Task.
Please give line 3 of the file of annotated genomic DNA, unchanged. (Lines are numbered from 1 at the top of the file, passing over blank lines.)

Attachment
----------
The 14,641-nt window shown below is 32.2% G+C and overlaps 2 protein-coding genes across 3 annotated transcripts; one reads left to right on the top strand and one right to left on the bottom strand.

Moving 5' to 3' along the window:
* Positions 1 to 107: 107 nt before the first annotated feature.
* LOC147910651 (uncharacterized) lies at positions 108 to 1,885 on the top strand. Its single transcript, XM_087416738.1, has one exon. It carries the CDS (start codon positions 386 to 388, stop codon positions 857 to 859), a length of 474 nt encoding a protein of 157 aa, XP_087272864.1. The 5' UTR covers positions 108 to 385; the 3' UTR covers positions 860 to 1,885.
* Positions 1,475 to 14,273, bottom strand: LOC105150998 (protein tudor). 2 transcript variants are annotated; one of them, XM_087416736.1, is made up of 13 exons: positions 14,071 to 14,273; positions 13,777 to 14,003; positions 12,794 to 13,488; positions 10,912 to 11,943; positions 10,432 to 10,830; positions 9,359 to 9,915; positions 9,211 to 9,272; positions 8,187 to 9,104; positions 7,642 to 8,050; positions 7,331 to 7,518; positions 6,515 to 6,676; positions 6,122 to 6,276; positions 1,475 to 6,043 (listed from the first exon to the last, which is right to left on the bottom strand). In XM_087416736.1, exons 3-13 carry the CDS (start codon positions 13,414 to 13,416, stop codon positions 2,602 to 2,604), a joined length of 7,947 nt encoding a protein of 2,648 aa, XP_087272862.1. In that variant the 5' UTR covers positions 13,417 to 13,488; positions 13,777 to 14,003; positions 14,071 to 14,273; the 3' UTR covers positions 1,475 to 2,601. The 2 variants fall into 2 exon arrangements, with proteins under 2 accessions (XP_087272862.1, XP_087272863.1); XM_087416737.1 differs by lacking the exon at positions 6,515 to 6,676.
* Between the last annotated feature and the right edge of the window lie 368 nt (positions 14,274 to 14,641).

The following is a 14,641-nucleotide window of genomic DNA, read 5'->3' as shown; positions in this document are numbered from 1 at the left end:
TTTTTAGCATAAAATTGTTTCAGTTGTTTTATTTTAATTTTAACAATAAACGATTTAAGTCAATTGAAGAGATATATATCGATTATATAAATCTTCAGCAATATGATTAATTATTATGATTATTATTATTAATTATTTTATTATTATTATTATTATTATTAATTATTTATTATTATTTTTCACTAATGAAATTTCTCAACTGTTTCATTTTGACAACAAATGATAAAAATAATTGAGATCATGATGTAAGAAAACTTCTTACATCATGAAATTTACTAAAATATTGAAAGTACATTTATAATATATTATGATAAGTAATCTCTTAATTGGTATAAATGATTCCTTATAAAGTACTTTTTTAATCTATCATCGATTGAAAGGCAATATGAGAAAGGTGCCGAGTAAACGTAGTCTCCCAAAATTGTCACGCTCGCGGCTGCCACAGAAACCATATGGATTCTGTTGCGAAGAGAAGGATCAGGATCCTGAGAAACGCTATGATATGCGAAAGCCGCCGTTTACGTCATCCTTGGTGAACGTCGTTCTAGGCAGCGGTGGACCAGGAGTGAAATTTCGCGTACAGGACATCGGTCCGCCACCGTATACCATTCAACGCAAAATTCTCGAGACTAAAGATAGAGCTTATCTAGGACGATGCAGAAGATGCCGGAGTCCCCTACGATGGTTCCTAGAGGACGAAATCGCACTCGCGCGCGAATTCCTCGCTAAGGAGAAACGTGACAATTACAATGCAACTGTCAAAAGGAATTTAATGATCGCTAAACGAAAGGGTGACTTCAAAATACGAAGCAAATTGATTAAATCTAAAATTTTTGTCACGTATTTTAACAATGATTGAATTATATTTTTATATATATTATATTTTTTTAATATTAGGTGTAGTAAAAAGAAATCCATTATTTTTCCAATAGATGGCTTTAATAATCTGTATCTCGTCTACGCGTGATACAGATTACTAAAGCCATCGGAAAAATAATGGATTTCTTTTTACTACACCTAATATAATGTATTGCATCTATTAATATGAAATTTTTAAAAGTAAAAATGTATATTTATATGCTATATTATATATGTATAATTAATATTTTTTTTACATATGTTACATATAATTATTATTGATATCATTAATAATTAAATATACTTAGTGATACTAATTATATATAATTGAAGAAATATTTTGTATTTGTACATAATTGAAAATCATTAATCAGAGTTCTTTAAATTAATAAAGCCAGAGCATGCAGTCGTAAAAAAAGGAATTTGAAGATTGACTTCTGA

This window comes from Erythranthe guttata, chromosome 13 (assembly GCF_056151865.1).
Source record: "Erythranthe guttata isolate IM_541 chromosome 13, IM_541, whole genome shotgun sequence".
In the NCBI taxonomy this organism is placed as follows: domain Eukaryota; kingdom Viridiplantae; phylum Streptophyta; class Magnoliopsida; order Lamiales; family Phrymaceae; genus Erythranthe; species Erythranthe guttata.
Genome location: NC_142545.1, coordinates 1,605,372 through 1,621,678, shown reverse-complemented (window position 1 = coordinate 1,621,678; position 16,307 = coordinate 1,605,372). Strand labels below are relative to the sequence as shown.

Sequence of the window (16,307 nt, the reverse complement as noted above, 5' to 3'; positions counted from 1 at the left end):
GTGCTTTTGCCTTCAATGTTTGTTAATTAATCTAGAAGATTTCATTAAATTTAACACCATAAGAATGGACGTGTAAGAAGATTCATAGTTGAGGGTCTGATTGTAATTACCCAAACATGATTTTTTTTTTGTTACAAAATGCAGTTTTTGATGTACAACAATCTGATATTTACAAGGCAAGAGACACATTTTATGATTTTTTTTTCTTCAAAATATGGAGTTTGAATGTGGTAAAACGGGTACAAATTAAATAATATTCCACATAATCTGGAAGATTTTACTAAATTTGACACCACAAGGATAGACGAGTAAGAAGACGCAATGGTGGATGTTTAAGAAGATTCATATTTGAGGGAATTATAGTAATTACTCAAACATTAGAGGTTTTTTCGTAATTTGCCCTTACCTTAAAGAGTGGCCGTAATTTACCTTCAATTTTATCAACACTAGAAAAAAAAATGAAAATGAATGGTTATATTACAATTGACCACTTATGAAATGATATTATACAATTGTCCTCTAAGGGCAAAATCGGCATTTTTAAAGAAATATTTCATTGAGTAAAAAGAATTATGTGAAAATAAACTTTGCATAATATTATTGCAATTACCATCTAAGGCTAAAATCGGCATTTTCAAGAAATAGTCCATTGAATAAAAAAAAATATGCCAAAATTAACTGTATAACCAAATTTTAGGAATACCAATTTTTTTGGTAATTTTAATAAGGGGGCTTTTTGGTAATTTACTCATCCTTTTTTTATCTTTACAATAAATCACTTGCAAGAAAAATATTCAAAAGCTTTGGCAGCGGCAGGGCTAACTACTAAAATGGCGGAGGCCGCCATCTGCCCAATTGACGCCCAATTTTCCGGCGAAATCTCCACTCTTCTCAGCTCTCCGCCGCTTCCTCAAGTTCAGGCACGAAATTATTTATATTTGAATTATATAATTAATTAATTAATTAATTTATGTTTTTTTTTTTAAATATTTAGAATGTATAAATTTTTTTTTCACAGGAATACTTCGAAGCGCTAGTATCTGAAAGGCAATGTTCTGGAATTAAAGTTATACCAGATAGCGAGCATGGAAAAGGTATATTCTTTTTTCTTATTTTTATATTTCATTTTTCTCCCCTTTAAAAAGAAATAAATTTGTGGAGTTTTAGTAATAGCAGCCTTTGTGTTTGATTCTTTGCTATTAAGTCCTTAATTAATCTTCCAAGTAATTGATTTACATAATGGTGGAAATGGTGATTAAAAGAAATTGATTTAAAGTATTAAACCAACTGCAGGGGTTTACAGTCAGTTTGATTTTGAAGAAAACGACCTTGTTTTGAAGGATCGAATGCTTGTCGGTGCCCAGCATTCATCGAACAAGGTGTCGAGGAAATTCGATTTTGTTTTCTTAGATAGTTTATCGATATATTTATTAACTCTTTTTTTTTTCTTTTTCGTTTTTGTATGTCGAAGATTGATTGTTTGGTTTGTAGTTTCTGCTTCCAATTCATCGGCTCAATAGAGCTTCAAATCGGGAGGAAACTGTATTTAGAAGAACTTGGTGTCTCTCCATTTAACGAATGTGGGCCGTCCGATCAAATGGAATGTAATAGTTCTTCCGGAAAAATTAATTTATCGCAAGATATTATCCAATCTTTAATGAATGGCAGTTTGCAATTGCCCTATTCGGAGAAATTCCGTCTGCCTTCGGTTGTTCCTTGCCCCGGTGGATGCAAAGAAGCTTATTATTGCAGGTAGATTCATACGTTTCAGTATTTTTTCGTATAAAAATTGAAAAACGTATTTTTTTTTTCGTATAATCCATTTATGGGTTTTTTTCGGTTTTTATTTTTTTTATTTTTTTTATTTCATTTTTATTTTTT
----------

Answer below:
* Positions 1 to 107: 107 nt before the first annotated feature.